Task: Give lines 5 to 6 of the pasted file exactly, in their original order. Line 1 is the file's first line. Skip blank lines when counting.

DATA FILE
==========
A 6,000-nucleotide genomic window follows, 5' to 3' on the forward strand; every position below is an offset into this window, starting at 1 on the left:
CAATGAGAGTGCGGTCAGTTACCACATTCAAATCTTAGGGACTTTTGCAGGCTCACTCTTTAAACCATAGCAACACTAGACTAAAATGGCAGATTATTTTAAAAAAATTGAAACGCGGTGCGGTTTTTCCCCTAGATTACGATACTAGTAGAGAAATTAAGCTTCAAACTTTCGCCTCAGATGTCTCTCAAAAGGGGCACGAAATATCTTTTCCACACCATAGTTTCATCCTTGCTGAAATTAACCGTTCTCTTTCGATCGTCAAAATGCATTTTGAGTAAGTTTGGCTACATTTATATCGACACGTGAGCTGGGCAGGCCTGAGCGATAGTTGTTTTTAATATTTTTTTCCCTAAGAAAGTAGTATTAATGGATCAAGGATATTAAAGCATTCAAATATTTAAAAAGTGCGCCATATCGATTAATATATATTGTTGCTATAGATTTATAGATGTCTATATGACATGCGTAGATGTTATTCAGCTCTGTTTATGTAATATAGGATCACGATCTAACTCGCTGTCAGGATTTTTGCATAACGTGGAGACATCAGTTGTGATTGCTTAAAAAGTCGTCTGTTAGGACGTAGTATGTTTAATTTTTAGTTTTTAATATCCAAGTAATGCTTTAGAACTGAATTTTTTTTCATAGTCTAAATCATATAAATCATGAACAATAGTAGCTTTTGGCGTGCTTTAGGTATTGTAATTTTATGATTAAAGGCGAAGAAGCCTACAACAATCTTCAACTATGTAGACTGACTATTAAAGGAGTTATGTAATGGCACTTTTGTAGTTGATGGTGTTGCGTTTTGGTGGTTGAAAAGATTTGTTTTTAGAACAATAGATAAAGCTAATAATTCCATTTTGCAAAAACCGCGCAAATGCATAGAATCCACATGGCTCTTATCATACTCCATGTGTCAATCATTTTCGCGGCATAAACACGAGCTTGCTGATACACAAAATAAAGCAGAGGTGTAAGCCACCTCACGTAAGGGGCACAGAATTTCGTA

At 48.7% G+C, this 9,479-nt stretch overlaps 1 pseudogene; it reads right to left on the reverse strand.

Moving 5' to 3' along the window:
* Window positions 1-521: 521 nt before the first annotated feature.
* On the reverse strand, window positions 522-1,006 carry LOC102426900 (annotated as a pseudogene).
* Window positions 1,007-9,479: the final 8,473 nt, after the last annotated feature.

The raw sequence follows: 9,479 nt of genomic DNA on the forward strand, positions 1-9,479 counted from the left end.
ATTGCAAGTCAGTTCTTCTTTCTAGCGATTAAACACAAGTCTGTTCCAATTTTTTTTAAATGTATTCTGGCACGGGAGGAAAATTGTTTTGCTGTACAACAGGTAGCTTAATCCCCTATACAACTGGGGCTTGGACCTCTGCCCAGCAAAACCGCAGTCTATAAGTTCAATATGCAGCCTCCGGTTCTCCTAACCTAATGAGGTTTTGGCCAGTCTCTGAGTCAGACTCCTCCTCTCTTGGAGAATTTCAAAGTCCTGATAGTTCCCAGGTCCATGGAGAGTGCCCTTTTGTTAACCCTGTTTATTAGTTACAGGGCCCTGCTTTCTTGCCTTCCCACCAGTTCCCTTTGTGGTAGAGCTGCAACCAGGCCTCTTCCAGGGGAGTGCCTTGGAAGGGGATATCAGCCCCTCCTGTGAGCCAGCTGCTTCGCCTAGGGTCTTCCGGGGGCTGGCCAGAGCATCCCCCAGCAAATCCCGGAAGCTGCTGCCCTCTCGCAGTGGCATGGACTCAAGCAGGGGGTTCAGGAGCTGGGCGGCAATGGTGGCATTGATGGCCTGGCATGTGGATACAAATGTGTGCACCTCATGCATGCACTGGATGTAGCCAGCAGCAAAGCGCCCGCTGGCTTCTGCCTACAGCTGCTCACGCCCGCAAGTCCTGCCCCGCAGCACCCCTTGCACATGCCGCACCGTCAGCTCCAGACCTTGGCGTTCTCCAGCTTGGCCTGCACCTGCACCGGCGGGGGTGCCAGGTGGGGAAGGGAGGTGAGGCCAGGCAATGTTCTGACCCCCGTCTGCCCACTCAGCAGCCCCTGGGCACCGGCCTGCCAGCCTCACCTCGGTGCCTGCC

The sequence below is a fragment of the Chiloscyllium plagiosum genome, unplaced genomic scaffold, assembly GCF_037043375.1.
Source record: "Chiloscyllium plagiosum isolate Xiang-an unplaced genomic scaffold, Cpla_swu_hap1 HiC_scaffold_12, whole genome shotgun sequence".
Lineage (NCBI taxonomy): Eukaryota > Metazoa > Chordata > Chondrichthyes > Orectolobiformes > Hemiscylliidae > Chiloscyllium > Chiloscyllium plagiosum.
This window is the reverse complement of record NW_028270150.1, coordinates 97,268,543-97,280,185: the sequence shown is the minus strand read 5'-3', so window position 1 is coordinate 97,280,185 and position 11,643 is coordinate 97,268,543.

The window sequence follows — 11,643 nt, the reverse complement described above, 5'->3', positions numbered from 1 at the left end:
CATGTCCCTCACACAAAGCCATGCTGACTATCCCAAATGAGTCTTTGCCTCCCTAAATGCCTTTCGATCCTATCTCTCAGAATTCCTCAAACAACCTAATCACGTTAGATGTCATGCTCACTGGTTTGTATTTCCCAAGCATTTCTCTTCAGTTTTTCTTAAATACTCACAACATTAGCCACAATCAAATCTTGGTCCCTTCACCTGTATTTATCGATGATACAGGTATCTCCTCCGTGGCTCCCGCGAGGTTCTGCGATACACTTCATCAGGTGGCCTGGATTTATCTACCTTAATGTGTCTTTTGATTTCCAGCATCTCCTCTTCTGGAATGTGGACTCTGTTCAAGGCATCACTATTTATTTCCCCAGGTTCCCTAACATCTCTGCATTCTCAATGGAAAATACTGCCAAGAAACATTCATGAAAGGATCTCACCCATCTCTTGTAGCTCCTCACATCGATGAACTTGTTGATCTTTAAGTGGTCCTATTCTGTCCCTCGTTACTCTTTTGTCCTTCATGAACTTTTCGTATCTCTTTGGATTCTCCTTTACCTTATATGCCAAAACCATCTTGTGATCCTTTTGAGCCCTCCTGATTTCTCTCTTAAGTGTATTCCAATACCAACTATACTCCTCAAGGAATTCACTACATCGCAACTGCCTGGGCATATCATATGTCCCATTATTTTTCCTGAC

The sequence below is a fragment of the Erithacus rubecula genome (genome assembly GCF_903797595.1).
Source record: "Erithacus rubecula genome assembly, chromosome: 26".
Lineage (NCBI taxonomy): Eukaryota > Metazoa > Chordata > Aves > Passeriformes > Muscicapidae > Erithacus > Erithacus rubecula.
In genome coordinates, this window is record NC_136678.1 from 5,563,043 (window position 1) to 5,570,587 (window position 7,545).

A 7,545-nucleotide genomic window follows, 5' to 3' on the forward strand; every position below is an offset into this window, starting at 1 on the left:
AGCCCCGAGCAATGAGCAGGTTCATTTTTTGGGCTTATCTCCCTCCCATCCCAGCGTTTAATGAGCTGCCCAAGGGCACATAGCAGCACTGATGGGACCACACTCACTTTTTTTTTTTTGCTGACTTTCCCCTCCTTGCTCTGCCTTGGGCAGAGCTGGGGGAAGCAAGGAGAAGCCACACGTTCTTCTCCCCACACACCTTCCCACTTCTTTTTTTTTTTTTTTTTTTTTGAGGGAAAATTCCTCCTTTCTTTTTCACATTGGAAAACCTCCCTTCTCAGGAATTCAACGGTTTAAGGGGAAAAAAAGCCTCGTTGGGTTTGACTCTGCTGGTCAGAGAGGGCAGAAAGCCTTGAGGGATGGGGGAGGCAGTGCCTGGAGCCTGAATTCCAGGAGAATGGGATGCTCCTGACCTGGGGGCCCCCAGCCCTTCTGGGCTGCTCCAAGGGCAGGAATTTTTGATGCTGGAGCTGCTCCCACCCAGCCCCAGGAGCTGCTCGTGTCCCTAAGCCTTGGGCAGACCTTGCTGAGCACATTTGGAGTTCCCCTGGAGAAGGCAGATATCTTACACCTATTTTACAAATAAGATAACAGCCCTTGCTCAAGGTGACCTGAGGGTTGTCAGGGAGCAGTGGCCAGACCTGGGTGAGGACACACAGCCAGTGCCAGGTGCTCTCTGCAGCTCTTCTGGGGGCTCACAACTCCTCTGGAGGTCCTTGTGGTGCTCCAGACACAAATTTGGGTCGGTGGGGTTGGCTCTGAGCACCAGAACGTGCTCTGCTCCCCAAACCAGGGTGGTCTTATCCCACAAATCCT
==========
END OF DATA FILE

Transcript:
* Window positions 1-521: 521 nt before the first annotated feature.
* On the reverse strand, window positions 522-1,006 carry LOC102426900 (annotated as a pseudogene).